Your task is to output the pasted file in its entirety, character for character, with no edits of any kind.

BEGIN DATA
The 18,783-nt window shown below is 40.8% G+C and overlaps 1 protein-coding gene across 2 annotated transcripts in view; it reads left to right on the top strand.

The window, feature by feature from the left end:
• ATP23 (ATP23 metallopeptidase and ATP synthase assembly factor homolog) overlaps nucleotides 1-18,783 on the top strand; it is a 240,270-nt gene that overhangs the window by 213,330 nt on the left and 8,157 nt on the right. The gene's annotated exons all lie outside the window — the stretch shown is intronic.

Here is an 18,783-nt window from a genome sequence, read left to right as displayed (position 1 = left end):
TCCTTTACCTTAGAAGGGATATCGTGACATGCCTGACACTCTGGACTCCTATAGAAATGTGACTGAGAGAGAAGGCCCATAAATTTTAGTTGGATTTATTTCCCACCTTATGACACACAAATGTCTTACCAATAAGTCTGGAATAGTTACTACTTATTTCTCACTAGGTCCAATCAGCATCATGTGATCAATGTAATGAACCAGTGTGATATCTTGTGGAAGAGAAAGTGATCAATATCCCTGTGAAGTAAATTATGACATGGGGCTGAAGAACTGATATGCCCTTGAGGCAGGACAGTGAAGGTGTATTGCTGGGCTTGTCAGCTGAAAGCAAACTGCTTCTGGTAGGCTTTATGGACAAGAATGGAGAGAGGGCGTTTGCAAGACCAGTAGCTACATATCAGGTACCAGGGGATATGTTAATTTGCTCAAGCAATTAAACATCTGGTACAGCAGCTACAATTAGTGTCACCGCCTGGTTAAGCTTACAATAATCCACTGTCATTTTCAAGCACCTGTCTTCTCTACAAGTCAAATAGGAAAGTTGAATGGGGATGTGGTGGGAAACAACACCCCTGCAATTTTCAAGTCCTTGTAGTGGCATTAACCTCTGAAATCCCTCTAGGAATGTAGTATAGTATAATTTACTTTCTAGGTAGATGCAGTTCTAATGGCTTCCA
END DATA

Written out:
The 18,783-nt window shown below is 40.8% G+C and overlaps 1 protein-coding gene across 2 annotated transcripts in view; it reads left to right on the top strand.

The window, feature by feature from the left end:
• ATP23 (ATP23 metallopeptidase and ATP synthase assembly factor homolog) overlaps nucleotides 1-18,783 on the top strand; it is a 240,270-nt gene that overhangs the window by 213,330 nt on the left and 8,157 nt on the right. The gene's annotated exons all lie outside the window — the stretch shown is intronic.

Here is an 18,783-nt window from a genome sequence, read left to right as displayed (position 1 = left end):
TCCTTTACCTTAGAAGGGATATCGTGACATGCCTGACACTCTGGACTCCTATAGAAATGTGACTGAGAGAGAAGGCCCATAAATTTTAGTTGGATTTATTTCCCACCTTATGACACACAAATGTCTTACCAATAAGTCTGGAATAGTTACTACTTATTTCTCACTAGGTCCAATCAGCATCATGTGATCAATGTAATGAACCAGTGTGATATCTTGTGGAAGAGAAAGTGATCAATATCCCTGTGAAGTAAATTATGACATGGGGCTGAAGAACTGATATGCCCTTGAGGCAGGACAGTGAAGGTGTATTGCTGGGCTTGTCAGCTGAAAGCAAACTGCTTCTGGTAGGCTTTATGGACAAGAATGGAGAGAGGGCGTTTGCAAGACCAGTAGCTACATATCAGGTACCAGGGGATATGTTAATTTGCTCAAGCAATTAAACATCTGGTACAGCAGCTACAATTAGTGTCACCGCCTGGTTAAGCTTACAATAATCCACTGTCATTTTCAAGCACCTGTCTTCTCTACAAGTCAAATAGGAAAGTTGAATGGGGATGTGGTGGGAAACAACACCCCTGCAATTTTCAAGTCCTTGTAGTGGCATTAACCTCTGAAATCCCTCTAGGAATGTAGTATAGTATAATTTACTTTCTAGGTAGATGCAGTTCTAATGGCTTCCA